Monday Movie Musings: The Zero Theorem (2014)

My favorite thing about Terry Gilliam movies is the sense of clutter, the oddity of the world yet no one seems to recognize the absurd.

In The Zero Theorem, you could argue that Qohen Leth recognizes it, but that's because he's such an outsider that he doesn't even refer to himself in the singular. He lives a monastic life, as much as he can when working for the mega-corporation Mancom. His entire existence revolves around a phone call that might give his life meaning, to the exclusion of all else. In an effort to work from home, Qohen catches the attention of management and is given a special job: to prove the Zero Theorem.

One thing I definitely took away from this movie is that this is almost an inversion of Brazil. They are similar in that it's a world built around numbers, absurdity, and work, but Qohen Leth and Sam Lowry are characters on different sides of the same coin. Whereas Sam is out for love and to follow his dreams, Qohen feels nothing and is only focused on finding his meaning in life - love is only an obstacle, connections are only an obstacle. Still, both are forced into more extreme levels in their respective worlds in order to achieve their goals.

Where Gilliam really shines is in world design - the aesthetic is all encompassing. We've got a party where everyone is dancing to their own music, listening on headphones to their tablets and phones. We've got people cycling as a part of their job as they essentially play video games that complete formulas. Everyone's dressed in garish clothes while ads target them, including an awesome one for the Church of Batman, the Redeemer.

There are nods to love, friendship, and the soul. Some of it feels heavy-handed, but, then again, Gilliam hasn't been known for his subtlety. There were no characters that I felt were out of place and, I'm not ashamed to say this, I think this is one of his best movies. As of late, I've run into problems going back and watching his movies - Time Bandits, for me, has not aged well. I'm a huge fan of Brazil, but my old movie group did not understand it and the only way I've gotten people to revisit it is through the "Love Conquers All" version of the film.

As I mentioned previously, this movie as a whole seems like a counterpoint to Brazil. This feels like a "cleaner," more streamlined version of that story. If I didn't know better, I would've suspected this to be his answer to the opposition he had with Brazil, though you wouldn't have been able to tell any of this from the subpar marketing of this film. There's still the required Gilliam quirkiness, but even when it goes off the deep end, it quickly explains itself and reels itself back in. Another thing that I enjoyed about this movie is that, unlike Imaginarium, CG is used sparingly and enhances, rather than distracts, from the story.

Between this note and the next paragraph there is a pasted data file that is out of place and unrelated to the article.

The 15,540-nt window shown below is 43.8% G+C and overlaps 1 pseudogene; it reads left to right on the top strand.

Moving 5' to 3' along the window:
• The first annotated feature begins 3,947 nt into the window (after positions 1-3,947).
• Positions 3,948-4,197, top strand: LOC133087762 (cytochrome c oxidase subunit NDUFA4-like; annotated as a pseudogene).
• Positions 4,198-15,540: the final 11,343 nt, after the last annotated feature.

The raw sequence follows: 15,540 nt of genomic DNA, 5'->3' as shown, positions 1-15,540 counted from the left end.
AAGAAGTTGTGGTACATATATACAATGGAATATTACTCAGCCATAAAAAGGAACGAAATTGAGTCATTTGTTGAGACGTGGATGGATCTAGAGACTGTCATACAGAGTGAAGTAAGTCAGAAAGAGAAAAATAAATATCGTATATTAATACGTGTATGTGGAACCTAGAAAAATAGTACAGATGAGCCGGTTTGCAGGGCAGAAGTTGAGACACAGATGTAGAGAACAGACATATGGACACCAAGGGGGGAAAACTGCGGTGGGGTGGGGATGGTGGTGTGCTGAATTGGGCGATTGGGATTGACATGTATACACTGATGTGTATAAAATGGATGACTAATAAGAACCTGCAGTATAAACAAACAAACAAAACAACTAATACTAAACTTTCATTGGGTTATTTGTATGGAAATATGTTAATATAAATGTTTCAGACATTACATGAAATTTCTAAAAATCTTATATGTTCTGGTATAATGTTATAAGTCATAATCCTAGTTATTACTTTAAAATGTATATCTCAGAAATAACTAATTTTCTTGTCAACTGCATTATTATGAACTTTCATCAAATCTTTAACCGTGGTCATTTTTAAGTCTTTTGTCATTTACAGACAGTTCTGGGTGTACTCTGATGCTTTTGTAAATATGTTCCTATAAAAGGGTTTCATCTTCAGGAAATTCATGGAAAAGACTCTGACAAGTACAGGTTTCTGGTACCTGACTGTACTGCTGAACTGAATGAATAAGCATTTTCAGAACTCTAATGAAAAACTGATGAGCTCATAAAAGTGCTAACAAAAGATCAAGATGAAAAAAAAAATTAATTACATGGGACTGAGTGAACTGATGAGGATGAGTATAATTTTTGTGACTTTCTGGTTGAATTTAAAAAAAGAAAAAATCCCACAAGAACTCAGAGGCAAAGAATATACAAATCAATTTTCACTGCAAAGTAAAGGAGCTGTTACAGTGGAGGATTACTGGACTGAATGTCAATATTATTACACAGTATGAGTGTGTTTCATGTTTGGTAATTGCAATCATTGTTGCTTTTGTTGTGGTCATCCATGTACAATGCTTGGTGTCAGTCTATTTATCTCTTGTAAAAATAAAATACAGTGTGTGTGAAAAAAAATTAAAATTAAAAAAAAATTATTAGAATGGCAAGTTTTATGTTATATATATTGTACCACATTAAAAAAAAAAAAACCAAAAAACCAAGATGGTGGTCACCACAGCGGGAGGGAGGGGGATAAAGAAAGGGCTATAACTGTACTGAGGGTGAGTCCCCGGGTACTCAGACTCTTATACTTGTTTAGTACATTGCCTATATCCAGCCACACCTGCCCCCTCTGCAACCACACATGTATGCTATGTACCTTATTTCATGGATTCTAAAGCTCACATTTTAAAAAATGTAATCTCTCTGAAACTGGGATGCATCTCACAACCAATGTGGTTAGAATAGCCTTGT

Special props to David Thewlis (in a very Jim Broadbent performance) as well as the numerous cameos - the doctors, the leader of Mancom, and Qohen's therapist - all inspired casting.

If you're a fan of Gilliam, do not miss this one. If you aren't, but you enjoy quirky sci-fi, definitely give this one a chance. Christoph Waltz is phenomenal as always, without any jarring moments in his performance. As the story progresses, there's genuine character development and change that can be a blink-and-you'll-miss-it sort of performance.

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Justin D. Herd

Justin D. Herd is a purveyor of the weird and strange. He occasionally squawks at friends and family, but does so only under the cover of night. Okay, that's not true. He squawks in full daylight. Drinking games have been built around his peculiarities, but the truth of it is this: he is a loving husband, with two wonderful dem--children. One growls at things he likes, including pretty women. The other has started to learn hand-eye coordination. Neither had made it to the tender age of three. From there, things will only get more interesting. He spends most of his writing time either at a coffee shop or sitting at one of his many desks around his house. Any other place makes it nearly impossible for him to write. He uses horror movies and rock music to help get the juices flowing. His favorite authors are Jeremy Robert Johnson, Alan Campbell, Terry Pratchett, Justin Cronin, and Patrick Rothfuss. He consumes most of his books through audiobooks, but still loves his personal library and getting lost in the printed word.